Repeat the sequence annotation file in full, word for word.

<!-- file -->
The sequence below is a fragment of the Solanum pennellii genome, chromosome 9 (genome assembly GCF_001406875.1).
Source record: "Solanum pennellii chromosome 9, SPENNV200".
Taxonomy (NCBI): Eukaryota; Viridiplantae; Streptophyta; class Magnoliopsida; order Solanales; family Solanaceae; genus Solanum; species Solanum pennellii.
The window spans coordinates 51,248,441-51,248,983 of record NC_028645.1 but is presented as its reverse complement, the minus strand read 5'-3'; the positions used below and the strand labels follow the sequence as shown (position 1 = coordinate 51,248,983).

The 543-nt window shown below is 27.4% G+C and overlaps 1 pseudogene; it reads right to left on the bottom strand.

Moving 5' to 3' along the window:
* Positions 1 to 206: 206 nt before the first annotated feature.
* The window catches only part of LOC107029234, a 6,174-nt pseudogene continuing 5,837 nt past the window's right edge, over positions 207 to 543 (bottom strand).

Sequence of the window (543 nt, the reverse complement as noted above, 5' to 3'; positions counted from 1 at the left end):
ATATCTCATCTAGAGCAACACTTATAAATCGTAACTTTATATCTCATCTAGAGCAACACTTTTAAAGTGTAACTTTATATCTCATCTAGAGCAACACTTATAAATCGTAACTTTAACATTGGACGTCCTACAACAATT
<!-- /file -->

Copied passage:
The sequence below is a fragment of the Solanum pennellii genome, chromosome 9 (genome assembly GCF_001406875.1).
Source record: "Solanum pennellii chromosome 9, SPENNV200".
Taxonomy (NCBI): Eukaryota; Viridiplantae; Streptophyta; class Magnoliopsida; order Solanales; family Solanaceae; genus Solanum; species Solanum pennellii.
The window spans coordinates 51,248,441-51,248,983 of record NC_028645.1 but is presented as its reverse complement, the minus strand read 5'-3'; the positions used below and the strand labels follow the sequence as shown (position 1 = coordinate 51,248,983).

The 543-nt window shown below is 27.4% G+C and overlaps 1 pseudogene; it reads right to left on the bottom strand.

Moving 5' to 3' along the window:
* Positions 1 to 206: 206 nt before the first annotated feature.
* The window catches only part of LOC107029234, a 6,174-nt pseudogene continuing 5,837 nt past the window's right edge, over positions 207 to 543 (bottom strand).

Sequence of the window (543 nt, the reverse complement as noted above, 5' to 3'; positions counted from 1 at the left end):
ATATCTCATCTAGAGCAACACTTATAAATCGTAACTTTATATCTCATCTAGAGCAACACTTTTAAAGTGTAACTTTATATCTCATCTAGAGCAACACTTATAAATCGTAACTTTAACATTGGACGTCCTACAACAATT